InterBase offers write-back cache as the default on UNIX versions, and as an option on Wintel. This can be configured at a database level by GFIX.EXE -WRITE ASYNC or by clearing the "Enable Forced Writes" checkbox under the Database Properties dialog in the InterBase Server Manager.
The real benefit of using asynchronous writes (write-back cache) is about 4x performance in the typical case. Some users have reported up to 20x performance gain merely from configuring asynchronous writes, in applications that make heavy use of write operations (INSERT, UPDATE, DELETE). The more writing an application does to the database—including write operations spawned by triggers—the more benefit the application gains.
The downside of asynchronous writes is that some data might be lost if the server has a power loss, or if IBSERVER.EXE exits abnormally for any reason. Write-through cache protects against data loss, at some performance cost. If the server host and client/server application is tested thoroughly and it isn’t susceptible to crashes, then it is highly recommended to use asynchronous writes.
#3: The active server
InterBase provides active metadata to allow the database server to enforce in a centralized way: ·
- Business rules
- Data integrity
- Less network consumption
InterBase features for active metadata ·
- Stored Procedures
- SELECT Procedures
- Cascading Declarative Referential Integrity (PRIMARY KEY & FOREIGN KEY)
- SQL Privileges
- User-Defined Functions (UDFs)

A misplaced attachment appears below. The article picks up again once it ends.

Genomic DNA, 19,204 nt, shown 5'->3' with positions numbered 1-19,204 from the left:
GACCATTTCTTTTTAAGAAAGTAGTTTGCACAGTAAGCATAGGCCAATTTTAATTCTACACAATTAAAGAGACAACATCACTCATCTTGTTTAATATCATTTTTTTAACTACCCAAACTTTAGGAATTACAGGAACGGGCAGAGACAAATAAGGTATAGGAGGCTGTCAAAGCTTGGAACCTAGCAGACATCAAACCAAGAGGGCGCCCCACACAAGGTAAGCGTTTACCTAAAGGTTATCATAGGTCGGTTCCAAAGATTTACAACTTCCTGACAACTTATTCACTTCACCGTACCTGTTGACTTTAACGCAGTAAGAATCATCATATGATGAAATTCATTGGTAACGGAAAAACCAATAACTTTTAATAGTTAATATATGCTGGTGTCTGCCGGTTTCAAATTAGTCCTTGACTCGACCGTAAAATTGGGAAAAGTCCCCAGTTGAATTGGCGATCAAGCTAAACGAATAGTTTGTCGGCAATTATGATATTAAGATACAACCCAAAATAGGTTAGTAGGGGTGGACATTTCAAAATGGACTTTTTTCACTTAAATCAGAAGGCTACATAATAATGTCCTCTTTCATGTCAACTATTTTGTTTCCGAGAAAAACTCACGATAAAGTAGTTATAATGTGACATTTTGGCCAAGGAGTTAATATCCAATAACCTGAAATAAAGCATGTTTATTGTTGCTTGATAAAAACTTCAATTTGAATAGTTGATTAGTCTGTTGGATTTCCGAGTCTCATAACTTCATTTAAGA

- User-Defined Exceptions
#2: BDE settings
Change default BDE driver options in the BDE Administrator.
The recommended value for the DRIVER FLAGS is 4608.
By adding 512 to the DRIVER FLAGS in BDE Config tool, you specify that the default transaction mode should be repeatable read transactions. This reduces the overhead that automatic transaction control incurs (see #7: Transactions).
By adding 4096 to the DRIVER FLAGS, you specify that the InterBase SQL Links driver should use soft commits. Soft commits are a feature of InterBase that let the driver retain the cursor when committing changes. Soft commits improve performance on updates to large sets of data. When using hard commits, the BDE must refetch all the records in a dataset, even for a single record change. This is less expensive when using a desktop database, because the data is transferred in core memory. For a client/server database like InterBase, refreshing a dataset consumes the network bandwidth and degrades performance radically. With soft commit, the cursor is retained and a refetch is not performed.
|DRIVER FLAGS||Isolation level||Commit type|
|0||Read committed||hard commit|
|512||Repeatable read||hard commit|
|4096||Read committed||hard commit|
|4608||Repeatable read||soft commit|